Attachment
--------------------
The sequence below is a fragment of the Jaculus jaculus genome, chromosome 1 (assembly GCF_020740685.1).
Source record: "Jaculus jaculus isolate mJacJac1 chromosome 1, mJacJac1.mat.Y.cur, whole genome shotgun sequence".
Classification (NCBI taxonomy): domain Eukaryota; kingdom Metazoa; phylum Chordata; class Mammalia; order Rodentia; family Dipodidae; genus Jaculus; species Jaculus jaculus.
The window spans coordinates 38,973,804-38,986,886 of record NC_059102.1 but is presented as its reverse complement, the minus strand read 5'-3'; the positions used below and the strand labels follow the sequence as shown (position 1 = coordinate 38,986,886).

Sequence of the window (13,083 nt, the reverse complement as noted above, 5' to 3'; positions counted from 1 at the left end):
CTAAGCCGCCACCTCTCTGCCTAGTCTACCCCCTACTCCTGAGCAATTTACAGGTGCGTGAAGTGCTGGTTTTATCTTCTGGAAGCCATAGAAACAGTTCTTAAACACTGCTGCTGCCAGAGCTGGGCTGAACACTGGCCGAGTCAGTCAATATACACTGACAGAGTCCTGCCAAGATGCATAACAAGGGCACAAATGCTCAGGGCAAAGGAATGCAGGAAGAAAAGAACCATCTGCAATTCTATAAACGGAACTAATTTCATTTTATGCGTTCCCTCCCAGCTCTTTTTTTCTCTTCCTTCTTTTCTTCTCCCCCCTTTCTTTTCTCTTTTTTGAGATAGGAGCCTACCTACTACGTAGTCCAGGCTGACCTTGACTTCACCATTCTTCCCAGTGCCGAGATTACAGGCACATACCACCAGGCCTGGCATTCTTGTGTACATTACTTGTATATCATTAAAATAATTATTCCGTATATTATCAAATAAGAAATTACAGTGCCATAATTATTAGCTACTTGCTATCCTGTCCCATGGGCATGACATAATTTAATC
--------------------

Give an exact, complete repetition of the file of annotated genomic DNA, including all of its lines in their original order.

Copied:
The sequence below is a fragment of the Jaculus jaculus genome, chromosome 1 (assembly GCF_020740685.1).
Source record: "Jaculus jaculus isolate mJacJac1 chromosome 1, mJacJac1.mat.Y.cur, whole genome shotgun sequence".
Classification (NCBI taxonomy): domain Eukaryota; kingdom Metazoa; phylum Chordata; class Mammalia; order Rodentia; family Dipodidae; genus Jaculus; species Jaculus jaculus.
The window spans coordinates 38,973,804-38,986,886 of record NC_059102.1 but is presented as its reverse complement, the minus strand read 5'-3'; the positions used below and the strand labels follow the sequence as shown (position 1 = coordinate 38,986,886).

Sequence of the window (13,083 nt, the reverse complement as noted above, 5' to 3'; positions counted from 1 at the left end):
CTAAGCCGCCACCTCTCTGCCTAGTCTACCCCCTACTCCTGAGCAATTTACAGGTGCGTGAAGTGCTGGTTTTATCTTCTGGAAGCCATAGAAACAGTTCTTAAACACTGCTGCTGCCAGAGCTGGGCTGAACACTGGCCGAGTCAGTCAATATACACTGACAGAGTCCTGCCAAGATGCATAACAAGGGCACAAATGCTCAGGGCAAAGGAATGCAGGAAGAAAAGAACCATCTGCAATTCTATAAACGGAACTAATTTCATTTTATGCGTTCCCTCCCAGCTCTTTTTTTCTCTTCCTTCTTTTCTTCTCCCCCCTTTCTTTTCTCTTTTTTGAGATAGGAGCCTACCTACTACGTAGTCCAGGCTGACCTTGACTTCACCATTCTTCCCAGTGCCGAGATTACAGGCACATACCACCAGGCCTGGCATTCTTGTGTACATTACTTGTATATCATTAAAATAATTATTCCGTATATTATCAAATAAGAAATTACAGTGCCATAATTATTAGCTACTTGCTATCCTGTCCCATGGGCATGACATAATTTAATC